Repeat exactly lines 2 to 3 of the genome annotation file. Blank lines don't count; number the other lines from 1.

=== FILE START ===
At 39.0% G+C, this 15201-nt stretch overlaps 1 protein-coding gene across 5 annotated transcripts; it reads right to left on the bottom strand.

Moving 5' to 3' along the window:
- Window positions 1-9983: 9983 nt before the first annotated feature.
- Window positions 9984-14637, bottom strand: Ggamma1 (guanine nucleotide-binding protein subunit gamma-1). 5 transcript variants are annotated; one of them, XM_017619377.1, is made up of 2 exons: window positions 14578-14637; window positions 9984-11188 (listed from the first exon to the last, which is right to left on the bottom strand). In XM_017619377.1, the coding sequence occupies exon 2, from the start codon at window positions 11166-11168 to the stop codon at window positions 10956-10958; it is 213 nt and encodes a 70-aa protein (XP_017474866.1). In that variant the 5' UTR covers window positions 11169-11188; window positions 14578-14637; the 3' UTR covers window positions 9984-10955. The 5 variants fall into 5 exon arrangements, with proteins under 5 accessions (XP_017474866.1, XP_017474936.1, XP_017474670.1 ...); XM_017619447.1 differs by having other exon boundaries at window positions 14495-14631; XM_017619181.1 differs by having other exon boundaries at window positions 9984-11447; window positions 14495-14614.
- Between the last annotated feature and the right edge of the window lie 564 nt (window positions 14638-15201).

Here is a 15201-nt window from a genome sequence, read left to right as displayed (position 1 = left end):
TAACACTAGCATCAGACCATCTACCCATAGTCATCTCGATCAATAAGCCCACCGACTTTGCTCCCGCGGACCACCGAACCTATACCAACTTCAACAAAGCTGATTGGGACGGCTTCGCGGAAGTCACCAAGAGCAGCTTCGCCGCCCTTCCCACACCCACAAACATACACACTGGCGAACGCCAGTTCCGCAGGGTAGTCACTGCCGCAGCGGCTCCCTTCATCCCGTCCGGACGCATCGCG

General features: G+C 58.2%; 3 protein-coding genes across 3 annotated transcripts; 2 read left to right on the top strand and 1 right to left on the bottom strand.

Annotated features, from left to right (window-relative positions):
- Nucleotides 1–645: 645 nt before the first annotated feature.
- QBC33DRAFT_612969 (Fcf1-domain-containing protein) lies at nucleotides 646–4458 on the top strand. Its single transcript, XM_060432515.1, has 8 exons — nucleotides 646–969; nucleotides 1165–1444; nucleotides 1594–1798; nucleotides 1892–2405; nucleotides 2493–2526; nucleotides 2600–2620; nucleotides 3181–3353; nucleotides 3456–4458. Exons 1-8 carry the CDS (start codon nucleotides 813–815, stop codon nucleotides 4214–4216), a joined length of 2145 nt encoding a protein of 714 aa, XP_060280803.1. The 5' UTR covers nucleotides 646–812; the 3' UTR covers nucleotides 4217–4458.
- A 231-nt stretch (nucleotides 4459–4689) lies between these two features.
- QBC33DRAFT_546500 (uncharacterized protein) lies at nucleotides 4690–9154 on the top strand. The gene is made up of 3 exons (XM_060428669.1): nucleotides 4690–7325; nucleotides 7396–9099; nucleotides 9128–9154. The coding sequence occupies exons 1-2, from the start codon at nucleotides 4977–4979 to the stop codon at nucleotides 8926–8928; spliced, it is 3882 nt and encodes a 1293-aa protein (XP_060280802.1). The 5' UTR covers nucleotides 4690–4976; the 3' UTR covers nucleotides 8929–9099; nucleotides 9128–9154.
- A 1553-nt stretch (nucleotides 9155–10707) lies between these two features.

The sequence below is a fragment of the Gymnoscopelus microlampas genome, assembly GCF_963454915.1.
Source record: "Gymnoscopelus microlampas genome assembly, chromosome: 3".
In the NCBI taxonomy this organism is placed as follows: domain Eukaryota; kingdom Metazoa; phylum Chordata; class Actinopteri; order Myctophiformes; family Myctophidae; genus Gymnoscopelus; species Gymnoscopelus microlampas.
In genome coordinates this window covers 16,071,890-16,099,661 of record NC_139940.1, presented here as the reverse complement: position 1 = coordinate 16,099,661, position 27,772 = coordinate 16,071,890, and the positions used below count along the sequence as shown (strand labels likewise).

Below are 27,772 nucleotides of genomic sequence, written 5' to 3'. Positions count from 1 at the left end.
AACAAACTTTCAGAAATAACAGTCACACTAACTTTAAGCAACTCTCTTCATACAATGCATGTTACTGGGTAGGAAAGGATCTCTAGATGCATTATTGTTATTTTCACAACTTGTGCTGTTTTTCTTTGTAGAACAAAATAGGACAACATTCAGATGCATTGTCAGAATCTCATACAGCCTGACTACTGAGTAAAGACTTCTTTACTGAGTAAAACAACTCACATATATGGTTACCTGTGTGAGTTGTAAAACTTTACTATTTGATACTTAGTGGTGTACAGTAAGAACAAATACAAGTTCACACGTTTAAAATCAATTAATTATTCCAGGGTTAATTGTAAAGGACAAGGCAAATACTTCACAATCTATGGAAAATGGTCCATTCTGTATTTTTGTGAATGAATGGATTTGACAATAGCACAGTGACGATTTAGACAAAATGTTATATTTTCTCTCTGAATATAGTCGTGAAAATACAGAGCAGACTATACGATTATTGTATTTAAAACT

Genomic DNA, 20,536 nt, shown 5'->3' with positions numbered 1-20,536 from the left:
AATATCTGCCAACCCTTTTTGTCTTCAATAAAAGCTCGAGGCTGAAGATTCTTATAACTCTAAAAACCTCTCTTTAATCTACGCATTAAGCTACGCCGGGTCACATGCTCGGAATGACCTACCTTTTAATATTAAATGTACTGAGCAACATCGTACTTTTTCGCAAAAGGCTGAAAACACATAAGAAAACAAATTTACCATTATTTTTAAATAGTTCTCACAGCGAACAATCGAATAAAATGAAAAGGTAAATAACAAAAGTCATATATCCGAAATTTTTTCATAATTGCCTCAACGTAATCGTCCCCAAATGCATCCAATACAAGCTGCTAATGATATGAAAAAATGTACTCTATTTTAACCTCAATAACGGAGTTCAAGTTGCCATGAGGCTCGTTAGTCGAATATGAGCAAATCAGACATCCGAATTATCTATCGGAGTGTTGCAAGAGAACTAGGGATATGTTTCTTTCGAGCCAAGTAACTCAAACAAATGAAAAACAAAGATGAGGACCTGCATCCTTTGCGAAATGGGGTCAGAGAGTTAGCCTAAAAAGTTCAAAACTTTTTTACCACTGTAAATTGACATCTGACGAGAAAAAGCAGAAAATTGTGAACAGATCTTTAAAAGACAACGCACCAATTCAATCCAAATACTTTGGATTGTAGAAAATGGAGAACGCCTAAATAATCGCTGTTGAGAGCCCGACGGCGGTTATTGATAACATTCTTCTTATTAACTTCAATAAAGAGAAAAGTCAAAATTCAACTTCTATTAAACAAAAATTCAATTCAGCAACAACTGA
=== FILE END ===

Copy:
Moving 5' to 3' along the window:
- Window positions 1-9983: 9983 nt before the first annotated feature.